Establishing a valuation for your company is a crucial process. You’ll need a valuation for the following purposes (and these are just several): sale of the business to a third party; taking your private company public; merging with another company or acquiring another company; for a buy-sell agreement; for the issuance of such incentives as stock purchase options… your company’s valuation is important. What is equally important is that the valuation is properly documented, the computation strongly justified and supported, the actual process is undertaken and overseen by an impartial, objective third party with the appropriate credentials. Valuation of a company is a target which moves and changes over time depending upon the company’s performance and other variables, so periodic valuations of your company are important to stakeholders, creditors and potential investors or acquirors.
If the business is passive, and merely serves as an ownership vessel for income-producing property, equipment, securities or the like, establishing a valuation can be relatively easy. Simply take the combined Fair Market Values of all of the assets, reduce this amount by the total liabilities on the books (and perhaps some contingent liabilities in certain cases), and you have a basic valuation.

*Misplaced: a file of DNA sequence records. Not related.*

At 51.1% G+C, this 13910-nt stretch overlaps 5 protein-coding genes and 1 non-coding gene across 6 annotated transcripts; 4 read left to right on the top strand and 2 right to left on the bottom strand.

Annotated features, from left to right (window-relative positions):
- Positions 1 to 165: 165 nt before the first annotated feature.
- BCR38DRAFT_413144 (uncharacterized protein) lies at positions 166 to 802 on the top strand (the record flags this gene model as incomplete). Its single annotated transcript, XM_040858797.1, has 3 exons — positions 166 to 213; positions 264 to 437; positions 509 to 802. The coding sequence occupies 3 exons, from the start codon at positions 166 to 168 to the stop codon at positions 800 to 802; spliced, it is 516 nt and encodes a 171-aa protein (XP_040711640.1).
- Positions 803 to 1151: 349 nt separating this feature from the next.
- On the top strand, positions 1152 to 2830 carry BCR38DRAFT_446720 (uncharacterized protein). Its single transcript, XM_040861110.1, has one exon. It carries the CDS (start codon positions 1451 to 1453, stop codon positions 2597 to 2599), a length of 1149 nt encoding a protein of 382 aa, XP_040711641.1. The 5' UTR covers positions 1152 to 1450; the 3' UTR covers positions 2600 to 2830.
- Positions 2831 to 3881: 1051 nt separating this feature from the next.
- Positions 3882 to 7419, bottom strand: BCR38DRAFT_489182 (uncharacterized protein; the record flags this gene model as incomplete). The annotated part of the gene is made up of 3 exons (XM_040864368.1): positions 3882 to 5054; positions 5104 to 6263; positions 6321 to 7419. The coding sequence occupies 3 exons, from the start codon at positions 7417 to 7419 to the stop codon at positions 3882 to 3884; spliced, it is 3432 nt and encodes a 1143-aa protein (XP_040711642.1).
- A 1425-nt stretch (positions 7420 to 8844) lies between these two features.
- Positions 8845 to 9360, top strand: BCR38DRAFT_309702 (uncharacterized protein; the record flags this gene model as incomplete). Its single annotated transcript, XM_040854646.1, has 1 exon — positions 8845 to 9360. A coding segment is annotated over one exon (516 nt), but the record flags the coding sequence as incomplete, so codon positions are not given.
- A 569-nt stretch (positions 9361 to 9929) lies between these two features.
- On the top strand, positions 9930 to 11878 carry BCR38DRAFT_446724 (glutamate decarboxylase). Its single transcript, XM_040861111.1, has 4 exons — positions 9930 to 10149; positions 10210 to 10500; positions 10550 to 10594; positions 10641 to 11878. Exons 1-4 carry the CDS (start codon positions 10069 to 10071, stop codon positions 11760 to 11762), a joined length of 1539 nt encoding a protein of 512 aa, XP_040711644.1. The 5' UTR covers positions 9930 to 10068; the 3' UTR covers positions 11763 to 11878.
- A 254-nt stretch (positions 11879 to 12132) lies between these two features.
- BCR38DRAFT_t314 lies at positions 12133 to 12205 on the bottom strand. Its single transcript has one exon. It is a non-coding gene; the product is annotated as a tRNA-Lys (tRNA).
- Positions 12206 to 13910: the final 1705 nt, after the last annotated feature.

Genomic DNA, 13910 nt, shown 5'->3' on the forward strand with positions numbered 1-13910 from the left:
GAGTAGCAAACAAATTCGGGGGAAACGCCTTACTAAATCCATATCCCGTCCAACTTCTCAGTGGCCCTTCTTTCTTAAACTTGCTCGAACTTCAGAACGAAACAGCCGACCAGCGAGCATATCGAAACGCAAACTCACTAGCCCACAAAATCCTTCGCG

If the business is an operating entity (usually in the form of a partnership, an LLC or an IRC SubChapter S corporation), and income from operations is generally being swept out to the maximum extent possible to the stakeholders who work for the entity, the valuation issue is somewhat more complex. The business’ books might reflect very little in the way of appraisable assets, making a Fair Market Value approach untenable. The business’ true value is in its Human Capital, which is unreflected (lamentably) on its books.
Most of these operating entities must be valued on a more subjective, judgmental basis, which usually involves some capitalization or discounting approach based upon the entity’s distributable income prior to any distributions made to the owner-managers.
Several prospective methods (all variations on the Net Present Value theme) are offered for your consideration, with the caveat that these methods assume [and we all know what happens when we assume] that the business being subjected to the valuation has been in operation for a period of no less than five consecutive years:
1) Simply add the most recent 5 consecutive years’ distributable income together to arrive at a value;
2) Average the most recent 3 consecutive years’ distributable income and multiply that result by five;
3) If the business has shown a pattern of consistent growth, you may consider using a weighted average method, where, for example, you’d take (say) 50% of the most recent year’s distributable income, 30% of the prior year’s income plus 20% of the earliest of the three years’ respective distributable incomes, take that weighted sum and multiply it by 3 , 4, or 5.
My inclination is to utilize the third approach because it gives effect to growth and affords the most recent income-generating period the highest weight.
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